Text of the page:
Initial jobless claims dipped this week, erasing most of the prior week’s increase. Last week’s level was revised up by 1K to 241K and fell down to 225K in the most recent data. That is 10K below forecasts and continues what has been a fairly choppy trend in the indicator. Initial claims are going on roughly two months of switching back and forth between weekly increases and decreases with the most recent print in the middle of the past six-month range. In other words, there has not been much in the way of a consistent or clear pattern in jobless claims.
On a non-seasonally adjusted (NSA) basis, last week saw the usual dip in claims for Thanksgiving week. For this week of the year, claims have historically only risen 29% of the time. While the direction of the move was consistent with history, the 50.5K decline in the unadjusted number was fairly significant, coming in around 12K more than the historical median for the comparable week of the year. Due to that larger-than-normal drop, claims remain at impressive levels with only 1968 having seen a lower reading for the comparable week of the year.
Recent readings on continuing claims continue to starkly contrast with those solid readings in initial claims. Whereas initial claims have returned to levels consistent with the few years prior to the pandemic for some time now, continuing claims have been well below their own pre-pandemic range. That is until this week. Claims have continued to rise, and as of the week of November 19th (continuing claims are lagged an additional week to the initial claims number), continuing claims rose back above 1.6 million for the first time since the end of February. That is also back into the low end of the pre-pandemic range.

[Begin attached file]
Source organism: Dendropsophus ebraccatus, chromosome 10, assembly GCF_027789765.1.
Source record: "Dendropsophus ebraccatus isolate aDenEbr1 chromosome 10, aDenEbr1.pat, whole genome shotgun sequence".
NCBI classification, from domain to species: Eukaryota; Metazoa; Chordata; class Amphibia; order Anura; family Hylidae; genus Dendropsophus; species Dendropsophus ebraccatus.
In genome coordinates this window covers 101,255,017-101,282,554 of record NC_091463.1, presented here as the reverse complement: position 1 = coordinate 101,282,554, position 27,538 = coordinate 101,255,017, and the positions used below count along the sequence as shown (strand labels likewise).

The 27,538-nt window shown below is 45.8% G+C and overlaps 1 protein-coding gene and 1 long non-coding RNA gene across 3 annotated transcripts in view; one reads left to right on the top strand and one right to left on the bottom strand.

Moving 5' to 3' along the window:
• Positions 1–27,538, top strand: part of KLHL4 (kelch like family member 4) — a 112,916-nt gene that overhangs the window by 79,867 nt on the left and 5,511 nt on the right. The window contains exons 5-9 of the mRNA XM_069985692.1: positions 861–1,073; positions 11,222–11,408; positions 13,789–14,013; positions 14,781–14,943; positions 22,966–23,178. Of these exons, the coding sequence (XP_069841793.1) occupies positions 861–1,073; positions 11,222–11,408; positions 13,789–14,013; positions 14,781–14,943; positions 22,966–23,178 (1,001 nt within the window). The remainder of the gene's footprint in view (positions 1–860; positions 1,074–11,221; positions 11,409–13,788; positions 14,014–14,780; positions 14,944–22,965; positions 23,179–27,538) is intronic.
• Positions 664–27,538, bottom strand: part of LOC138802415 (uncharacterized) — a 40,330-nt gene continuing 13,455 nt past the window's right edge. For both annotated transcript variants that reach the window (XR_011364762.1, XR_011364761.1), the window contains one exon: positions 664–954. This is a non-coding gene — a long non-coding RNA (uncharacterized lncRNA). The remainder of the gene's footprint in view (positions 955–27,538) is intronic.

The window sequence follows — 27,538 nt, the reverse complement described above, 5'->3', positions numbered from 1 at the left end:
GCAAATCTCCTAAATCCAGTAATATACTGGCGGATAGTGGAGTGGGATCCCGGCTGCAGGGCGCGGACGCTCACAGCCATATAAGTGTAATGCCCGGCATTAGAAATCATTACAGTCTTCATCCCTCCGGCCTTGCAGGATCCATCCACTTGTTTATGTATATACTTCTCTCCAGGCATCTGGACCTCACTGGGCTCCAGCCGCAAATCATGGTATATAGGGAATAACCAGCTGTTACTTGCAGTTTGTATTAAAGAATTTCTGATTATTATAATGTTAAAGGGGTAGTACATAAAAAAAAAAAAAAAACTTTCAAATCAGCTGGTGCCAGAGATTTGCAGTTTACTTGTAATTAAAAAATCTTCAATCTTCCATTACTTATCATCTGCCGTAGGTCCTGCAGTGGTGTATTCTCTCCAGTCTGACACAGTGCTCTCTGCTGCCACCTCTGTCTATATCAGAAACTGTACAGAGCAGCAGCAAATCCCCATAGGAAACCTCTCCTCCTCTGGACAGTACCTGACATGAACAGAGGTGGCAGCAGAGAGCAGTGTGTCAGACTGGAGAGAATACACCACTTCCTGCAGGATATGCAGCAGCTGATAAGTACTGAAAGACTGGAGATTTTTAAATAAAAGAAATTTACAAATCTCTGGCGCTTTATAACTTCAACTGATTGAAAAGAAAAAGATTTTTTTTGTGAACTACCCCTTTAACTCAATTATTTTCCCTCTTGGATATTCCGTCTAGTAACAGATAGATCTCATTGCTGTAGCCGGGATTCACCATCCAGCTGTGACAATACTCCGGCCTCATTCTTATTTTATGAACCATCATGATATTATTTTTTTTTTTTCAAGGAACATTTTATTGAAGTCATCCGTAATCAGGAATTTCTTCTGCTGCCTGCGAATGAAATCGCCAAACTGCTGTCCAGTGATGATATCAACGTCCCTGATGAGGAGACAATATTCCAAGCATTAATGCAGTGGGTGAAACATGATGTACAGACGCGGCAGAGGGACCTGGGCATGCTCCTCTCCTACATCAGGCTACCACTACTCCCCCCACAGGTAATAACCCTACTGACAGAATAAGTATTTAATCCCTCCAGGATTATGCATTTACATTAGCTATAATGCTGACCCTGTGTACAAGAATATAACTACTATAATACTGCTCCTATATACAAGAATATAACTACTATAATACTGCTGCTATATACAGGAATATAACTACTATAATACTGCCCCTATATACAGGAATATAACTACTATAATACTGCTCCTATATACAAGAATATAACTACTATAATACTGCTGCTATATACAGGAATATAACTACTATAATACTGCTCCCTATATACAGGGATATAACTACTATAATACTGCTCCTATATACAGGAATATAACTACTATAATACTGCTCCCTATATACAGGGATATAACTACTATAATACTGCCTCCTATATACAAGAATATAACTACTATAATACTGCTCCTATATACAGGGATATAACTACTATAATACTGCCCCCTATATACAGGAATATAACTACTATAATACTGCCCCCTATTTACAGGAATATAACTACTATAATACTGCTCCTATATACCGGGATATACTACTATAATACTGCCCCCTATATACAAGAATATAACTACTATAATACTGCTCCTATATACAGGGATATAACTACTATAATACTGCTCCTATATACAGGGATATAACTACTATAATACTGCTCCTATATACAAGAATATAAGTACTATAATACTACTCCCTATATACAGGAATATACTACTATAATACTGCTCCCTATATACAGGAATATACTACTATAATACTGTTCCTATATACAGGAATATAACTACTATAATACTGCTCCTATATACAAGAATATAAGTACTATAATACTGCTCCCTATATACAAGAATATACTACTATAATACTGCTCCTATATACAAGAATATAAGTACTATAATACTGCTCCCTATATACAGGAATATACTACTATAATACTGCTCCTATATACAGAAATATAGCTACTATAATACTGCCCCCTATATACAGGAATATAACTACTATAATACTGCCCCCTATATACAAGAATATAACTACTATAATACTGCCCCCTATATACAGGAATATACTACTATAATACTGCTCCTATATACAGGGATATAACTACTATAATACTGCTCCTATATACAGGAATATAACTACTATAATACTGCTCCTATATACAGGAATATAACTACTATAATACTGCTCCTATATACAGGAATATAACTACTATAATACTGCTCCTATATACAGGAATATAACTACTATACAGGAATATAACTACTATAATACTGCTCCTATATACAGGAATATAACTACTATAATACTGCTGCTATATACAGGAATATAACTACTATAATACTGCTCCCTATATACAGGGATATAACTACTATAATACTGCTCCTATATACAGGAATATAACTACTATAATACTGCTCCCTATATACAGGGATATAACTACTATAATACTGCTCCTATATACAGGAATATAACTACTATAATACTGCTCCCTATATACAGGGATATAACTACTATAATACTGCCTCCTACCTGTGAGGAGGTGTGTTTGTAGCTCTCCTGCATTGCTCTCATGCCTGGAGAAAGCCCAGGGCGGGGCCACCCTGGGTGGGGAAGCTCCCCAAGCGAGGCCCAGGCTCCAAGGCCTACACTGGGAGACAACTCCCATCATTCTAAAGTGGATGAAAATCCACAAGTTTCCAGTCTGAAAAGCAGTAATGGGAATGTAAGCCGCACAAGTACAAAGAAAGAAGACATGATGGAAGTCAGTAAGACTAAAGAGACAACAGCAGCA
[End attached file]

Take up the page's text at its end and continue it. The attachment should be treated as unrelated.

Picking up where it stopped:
We would also note that this week’s data marks six months out from the May 21st low of 1.306 million. With claims having risen over 300K (or 23.12%) since then with a particularly sharp increase in the most recent print, that six-month rate of change appears to be a warning sign for recession. As shown below, there is plenty of precedent for claims to have risen by as large, if not larger, of a degree in half a year, but every one of those periods has occurred in the midst of a recession. All that is to say that claims continue to sit at healthy levels for the moment but the picture is changing – for the worse.
Editor’s Note: The summary bullets for this article were chosen by Seeking Alpha editors.